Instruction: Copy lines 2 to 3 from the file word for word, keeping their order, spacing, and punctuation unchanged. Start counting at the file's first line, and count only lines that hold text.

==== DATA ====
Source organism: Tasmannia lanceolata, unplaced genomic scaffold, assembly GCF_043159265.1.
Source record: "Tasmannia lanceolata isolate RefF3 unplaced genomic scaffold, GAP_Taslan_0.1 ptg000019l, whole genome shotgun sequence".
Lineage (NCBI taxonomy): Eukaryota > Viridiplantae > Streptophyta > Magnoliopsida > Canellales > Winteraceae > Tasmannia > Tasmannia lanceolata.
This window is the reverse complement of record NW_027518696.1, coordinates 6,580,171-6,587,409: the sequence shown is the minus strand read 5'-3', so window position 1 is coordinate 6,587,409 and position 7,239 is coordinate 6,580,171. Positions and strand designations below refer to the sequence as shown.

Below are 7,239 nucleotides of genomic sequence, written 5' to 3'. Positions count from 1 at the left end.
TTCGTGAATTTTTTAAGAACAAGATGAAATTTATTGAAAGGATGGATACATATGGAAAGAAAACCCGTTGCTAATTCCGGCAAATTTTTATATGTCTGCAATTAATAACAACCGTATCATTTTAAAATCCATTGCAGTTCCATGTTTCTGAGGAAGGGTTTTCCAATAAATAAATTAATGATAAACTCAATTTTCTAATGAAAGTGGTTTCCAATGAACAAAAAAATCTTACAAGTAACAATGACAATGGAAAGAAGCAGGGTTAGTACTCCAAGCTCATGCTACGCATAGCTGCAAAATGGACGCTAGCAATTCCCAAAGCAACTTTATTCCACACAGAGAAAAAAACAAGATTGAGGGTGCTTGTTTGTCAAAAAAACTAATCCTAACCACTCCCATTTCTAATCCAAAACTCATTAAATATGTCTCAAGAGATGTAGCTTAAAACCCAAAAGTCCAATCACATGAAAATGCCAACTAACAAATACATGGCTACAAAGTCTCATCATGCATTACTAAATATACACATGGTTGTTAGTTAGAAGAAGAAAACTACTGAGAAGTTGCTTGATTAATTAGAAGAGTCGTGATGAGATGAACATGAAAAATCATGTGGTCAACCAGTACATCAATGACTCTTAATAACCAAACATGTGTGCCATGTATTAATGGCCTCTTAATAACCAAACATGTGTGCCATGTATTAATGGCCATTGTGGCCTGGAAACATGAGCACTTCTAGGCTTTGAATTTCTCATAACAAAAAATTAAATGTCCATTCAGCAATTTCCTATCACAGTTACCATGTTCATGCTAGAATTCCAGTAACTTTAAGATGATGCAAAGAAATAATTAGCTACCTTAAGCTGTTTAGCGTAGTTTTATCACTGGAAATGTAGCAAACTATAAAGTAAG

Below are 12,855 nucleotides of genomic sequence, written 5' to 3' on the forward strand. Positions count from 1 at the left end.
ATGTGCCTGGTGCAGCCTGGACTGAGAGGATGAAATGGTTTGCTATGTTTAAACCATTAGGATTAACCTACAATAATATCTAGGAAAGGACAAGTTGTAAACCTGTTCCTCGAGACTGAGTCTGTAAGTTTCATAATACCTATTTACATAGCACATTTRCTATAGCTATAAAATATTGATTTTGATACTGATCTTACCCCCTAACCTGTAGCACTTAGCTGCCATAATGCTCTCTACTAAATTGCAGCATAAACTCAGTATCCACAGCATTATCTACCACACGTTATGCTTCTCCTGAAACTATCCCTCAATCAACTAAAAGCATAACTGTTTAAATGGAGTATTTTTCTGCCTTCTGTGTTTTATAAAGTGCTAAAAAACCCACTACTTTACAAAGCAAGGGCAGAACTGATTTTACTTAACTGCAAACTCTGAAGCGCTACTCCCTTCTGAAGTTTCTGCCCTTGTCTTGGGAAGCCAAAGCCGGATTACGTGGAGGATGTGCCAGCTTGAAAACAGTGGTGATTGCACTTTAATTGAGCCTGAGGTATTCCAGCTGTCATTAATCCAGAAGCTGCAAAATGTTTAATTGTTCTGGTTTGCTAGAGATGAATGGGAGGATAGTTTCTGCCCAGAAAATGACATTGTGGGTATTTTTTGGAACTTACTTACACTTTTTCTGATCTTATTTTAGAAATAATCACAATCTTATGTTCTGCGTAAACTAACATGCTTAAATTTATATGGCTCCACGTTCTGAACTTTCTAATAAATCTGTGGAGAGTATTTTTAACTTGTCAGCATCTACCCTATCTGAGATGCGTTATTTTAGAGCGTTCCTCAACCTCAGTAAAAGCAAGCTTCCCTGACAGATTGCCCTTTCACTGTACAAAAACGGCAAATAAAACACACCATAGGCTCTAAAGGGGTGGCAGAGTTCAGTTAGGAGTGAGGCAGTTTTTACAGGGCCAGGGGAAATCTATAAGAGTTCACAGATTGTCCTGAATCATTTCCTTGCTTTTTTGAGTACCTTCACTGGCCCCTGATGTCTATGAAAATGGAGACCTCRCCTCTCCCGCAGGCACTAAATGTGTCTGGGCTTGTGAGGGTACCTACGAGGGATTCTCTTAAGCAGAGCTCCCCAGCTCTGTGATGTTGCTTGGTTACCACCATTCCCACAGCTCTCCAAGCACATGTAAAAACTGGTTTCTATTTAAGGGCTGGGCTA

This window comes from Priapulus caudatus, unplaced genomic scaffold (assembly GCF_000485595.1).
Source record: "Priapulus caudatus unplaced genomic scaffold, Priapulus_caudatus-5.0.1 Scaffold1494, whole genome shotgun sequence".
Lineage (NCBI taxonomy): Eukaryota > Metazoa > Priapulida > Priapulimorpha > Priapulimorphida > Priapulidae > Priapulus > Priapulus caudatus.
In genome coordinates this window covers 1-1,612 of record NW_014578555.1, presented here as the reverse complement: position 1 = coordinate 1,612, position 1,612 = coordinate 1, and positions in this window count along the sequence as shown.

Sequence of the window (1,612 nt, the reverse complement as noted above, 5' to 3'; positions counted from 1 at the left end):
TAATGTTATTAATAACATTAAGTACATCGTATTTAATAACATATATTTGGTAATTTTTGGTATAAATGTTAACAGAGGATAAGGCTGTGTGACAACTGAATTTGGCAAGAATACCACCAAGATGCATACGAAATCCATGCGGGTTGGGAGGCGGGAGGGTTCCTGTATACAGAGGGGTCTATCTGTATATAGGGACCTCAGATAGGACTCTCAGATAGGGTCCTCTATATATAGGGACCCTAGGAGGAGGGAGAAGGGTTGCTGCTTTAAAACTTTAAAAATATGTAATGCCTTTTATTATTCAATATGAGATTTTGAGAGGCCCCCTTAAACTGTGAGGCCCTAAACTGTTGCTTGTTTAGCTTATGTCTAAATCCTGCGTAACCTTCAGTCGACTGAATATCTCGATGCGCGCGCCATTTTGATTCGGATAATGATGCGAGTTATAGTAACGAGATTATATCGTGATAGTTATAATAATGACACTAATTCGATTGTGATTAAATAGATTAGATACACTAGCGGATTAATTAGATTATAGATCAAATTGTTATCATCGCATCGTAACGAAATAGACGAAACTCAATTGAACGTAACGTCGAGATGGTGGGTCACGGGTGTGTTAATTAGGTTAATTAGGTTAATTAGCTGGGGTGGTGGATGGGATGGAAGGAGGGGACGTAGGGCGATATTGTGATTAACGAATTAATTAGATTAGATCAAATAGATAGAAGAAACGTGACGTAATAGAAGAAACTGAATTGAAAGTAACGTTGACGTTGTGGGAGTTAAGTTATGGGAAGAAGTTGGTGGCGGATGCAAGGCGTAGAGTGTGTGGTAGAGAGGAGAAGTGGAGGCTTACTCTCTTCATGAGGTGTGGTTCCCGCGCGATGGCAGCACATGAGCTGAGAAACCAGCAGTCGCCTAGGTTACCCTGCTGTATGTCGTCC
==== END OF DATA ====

Source record: "Tasmannia lanceolata isolate RefF3 unplaced genomic scaffold, GAP_Taslan_0.1 ptg000019l, whole genome shotgun sequence".
Lineage (NCBI taxonomy): Eukaryota > Viridiplantae > Streptophyta > Magnoliopsida > Canellales > Winteraceae > Tasmannia > Tasmannia lanceolata.